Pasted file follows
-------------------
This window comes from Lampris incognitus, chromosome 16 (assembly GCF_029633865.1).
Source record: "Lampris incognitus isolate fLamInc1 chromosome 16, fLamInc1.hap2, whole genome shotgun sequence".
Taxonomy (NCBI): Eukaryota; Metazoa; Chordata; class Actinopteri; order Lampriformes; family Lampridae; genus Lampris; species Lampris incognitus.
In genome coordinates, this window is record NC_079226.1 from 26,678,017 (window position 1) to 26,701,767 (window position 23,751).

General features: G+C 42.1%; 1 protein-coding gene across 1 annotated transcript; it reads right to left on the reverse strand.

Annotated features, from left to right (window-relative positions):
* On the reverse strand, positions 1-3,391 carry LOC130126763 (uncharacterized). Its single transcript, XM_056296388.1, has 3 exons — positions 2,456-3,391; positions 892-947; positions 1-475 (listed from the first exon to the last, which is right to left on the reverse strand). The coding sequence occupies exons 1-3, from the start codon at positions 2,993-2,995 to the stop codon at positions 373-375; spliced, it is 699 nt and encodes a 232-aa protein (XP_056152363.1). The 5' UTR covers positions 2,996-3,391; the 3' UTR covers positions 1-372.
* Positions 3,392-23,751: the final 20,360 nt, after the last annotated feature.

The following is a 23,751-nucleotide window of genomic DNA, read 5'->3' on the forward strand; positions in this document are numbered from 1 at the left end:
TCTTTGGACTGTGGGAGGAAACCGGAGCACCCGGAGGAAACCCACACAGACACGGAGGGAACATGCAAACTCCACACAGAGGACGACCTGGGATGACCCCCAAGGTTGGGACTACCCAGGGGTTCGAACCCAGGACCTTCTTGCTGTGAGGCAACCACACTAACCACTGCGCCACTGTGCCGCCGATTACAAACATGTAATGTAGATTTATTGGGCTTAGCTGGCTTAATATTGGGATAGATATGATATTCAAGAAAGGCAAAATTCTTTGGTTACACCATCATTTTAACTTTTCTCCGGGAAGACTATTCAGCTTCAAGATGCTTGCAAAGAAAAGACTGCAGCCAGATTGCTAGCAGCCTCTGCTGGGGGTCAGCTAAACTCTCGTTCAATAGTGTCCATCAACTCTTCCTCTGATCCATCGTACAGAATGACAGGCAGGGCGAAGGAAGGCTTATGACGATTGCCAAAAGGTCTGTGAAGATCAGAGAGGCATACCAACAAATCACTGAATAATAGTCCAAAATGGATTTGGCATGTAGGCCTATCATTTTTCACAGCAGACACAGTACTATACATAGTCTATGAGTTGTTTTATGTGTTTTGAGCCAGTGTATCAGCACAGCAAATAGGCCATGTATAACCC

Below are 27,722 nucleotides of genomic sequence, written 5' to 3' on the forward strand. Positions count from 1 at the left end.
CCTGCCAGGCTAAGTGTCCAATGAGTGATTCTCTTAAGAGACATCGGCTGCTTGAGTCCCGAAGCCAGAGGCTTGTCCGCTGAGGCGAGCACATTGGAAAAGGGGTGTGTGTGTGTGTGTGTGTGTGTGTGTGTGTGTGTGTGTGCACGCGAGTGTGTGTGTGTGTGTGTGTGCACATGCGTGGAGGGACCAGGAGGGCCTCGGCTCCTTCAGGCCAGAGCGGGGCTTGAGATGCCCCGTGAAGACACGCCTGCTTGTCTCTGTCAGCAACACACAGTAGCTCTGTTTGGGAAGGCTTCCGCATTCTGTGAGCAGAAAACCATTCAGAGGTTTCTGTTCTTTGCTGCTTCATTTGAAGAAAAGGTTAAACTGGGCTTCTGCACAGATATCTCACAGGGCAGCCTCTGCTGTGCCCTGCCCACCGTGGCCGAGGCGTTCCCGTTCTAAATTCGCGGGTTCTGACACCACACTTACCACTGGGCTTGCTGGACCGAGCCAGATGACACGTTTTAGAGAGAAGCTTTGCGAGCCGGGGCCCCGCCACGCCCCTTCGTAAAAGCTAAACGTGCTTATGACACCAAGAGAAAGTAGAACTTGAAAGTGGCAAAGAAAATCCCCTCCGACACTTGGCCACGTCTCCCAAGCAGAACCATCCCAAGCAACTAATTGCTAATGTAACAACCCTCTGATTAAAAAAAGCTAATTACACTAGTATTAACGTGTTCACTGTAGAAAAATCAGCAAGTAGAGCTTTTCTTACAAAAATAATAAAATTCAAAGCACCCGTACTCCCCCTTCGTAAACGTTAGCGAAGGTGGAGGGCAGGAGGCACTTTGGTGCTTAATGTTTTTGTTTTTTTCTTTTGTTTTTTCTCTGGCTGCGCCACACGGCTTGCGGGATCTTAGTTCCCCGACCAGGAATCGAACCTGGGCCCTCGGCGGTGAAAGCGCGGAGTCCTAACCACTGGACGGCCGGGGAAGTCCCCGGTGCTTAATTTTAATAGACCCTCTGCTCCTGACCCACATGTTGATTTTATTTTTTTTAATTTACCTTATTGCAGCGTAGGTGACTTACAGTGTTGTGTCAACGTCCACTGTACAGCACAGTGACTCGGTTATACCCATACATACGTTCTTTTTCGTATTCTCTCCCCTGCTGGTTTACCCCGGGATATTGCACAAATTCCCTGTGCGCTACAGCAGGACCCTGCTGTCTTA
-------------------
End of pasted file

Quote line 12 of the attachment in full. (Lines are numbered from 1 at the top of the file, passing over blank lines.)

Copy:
CCTGCCAGGCTAAGTGTCCAATGAGTGATTCTCTTAAGAGACATCGGCTGCTTGAGTCCCGAAGCCAGAGGCTTGTCCGCTGAGGCGAGCACATTGGAAAAGGGGTGTGTGTGTGTGTGTGTGTGTGTGTGTGTGTGTGTGTGTGCACGCGAGTGTGTGTGTGTGTGTGTGTGCACATGCGTGGAGGGACCAGGAGGGCCTCGGCTCCTTCAGGCCAGAGCGGGGCTTGAGATGCCCCGTGAAGACACGCCTGCTTGTCTCTGTCAGCAACACACAGTAGCTCTGTTTGGGAAGGCTTCCGCATTCTGTGAGCAGAAAACCATTCAGAGGTTTCTGTTCTTTGCTGCTTCATTTGAAGAAAAGGTTAAACTGGGCTTCTGCACAGATATCTCACAGGGCAGCCTCTGCTGTGCCCTGCCCACCGTGGCCGAGGCGTTCCCGTTCTAAATTCGCGGGTTCTGACACCACACTTACCACTGGGCTTGCTGGACCGAGCCAGATGACACGTTTTAGAGAGAAGCTTTGCGAGCCGGGGCCCCGCCACGCCCCTTCGTAAAAGCTAAACGTGCTTATGACACCAAGAGAAAGTAGAACTTGAAAGTGGCAAAGAAAATCCCCTCCGACACTTGGCCACGTCTCCCAAGCAGAACCATCCCAAGCAACTAATTGCTAATGTAACAACCCTCTGATTAAAAAAAGCTAATTACACTAGTATTAACGTGTTCACTGTAGAAAAATCAGCAAGTAGAGCTTTTCTTACAAAAATAATAAAATTCAAAGCACCCGTACTCCCCCTTCGTAAACGTTAGCGAAGGTGGAGGGCAGGAGGCACTTTGGTGCTTAATGTTTTTGTTTTTTTCTTTTGTTTTTTCTCTGGCTGCGCCACACGGCTTGCGGGATCTTAGTTCCCCGACCAGGAATCGAACCTGGGCCCTCGGCGGTGAAAGCGCGGAGTCCTAACCACTGGACGGCCGGGGAAGTCCCCGGTGCTTAATTTTAATAGACCCTCTGCTCCTGACCCACATGTTGATTTTATTTTTTTTAATTTACCTTATTGCAGCGTAGGTGACTTACAGTGTTGTGTCAACGTCCACTGTACAGCACAGTGACTCGGTTATACCCATACATACGTTCTTTTTCGTATTCTCTCCCCTGCTGGTTTACCCCGGGATATTGCACAAATTCCCTGTGCGCTACAGCAGGACCCTGCTGTCTTA